1. Pick an RV that Suits Your Needs Best. You may be dying to get behind the wheel of the biggest Class C Motorhome you can find. If it is just you and one or two other people, however, a tow behind travel trailer may be your best option. A lot of RV owners like bringing their cars on trips with them. This makes towing lightweight trailers a perfect option for you! Most pull-behinds include a shower and at least a kitchenette. And when you’re dying to get into the closest town and sight-see, you can detach and speed away! The next step up for those who need just a little more space is a Class B camper van. They usually offer a living room space, showers, and beds. They aren’t detached, but they are super easy to drive and park. Families and those traveling in larger packs will appreciate a Class C RV. They’re the huge rigs you see zooming down the highway. These are awesome. They offer the most space and the most amenities but practice caution. Some campsites have size restrictions for parking, so stick to 25 feet or less to be safe.
2. Research Every Company. Purchasing an RV is a great option for those who love traveling and camping. But, you may not have all the supplies you need to fully stock your RV head to toe. Pick an RV dealership or repair business that can fully outfit the RV for you. We’re talking towels, sheets, kitchenware, pillows, the works. Make sure the company also offers an orientation before pick-up day. You’re going to take in a lot of information about vehicle safety, towing safety, right types of fuels, where you can go, etc. That is a lot of information to learn the day you pick-up.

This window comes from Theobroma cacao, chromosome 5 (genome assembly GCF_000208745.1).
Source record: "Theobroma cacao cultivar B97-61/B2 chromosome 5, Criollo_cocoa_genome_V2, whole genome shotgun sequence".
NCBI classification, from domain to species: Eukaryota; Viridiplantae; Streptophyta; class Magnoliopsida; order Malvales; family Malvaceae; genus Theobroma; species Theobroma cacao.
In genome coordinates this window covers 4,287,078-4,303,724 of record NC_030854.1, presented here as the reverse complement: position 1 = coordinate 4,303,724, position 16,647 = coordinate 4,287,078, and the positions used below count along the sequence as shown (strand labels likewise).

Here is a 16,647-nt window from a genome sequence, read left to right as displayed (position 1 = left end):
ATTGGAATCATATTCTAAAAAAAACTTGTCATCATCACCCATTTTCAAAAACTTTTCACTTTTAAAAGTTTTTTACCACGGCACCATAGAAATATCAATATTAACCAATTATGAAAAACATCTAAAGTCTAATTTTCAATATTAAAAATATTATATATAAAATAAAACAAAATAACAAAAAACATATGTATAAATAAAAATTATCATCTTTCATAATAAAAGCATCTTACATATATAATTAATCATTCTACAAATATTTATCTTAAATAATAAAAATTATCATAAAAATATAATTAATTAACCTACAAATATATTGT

3. Book Your (Best) Campsite Early. Above we mentioned how to avoid overcrowding at Texas campsites. As you’re searching for campsites along your route, study the map of the campsite. Get to know your surroundings before you show up so you’re more comfortable. Don’t be afraid to call ahead to talk to someone who works for the park. They can tell you the most crowded spots and where to park if you have kids or are trying to enjoy a quiet get-away for two.
4. Maximizing Drive Time in Your RV. If you’re planning a long trip ahead, be smart. Plan your driving days just as much as you would plan what you do on your vacation days. Study your GPS or map (whichever you prefer) and decide on all the places you’d like to stop along the way. Since you’re traveling with a kitchen on board, you can stop at rest areas to eat light and stretch your legs before continuing on your journey. We recommend always planning to arrive before dark. This helps when setting up and getting acquainted with your campsite and your neighbors.
5. Don’t Forget Extra Gear. This one is really simple but packs a huge punch in getting the most out of your RV. When we say gear, it really means anything special you want in your RV with you. This could be a couple of books to read in the evenings. Or, you might want to bring swimming or hiking gear depending on your camp location. Bikes are also popular items brought with RVs as you can sometimes explore neighboring towns. Some of our personal favorite items to bring are wireless speakers for dinner outside the trailer, privacy curtains for nighttime inside the trailer, and extra GPS’s or maps for traveling through rural areas.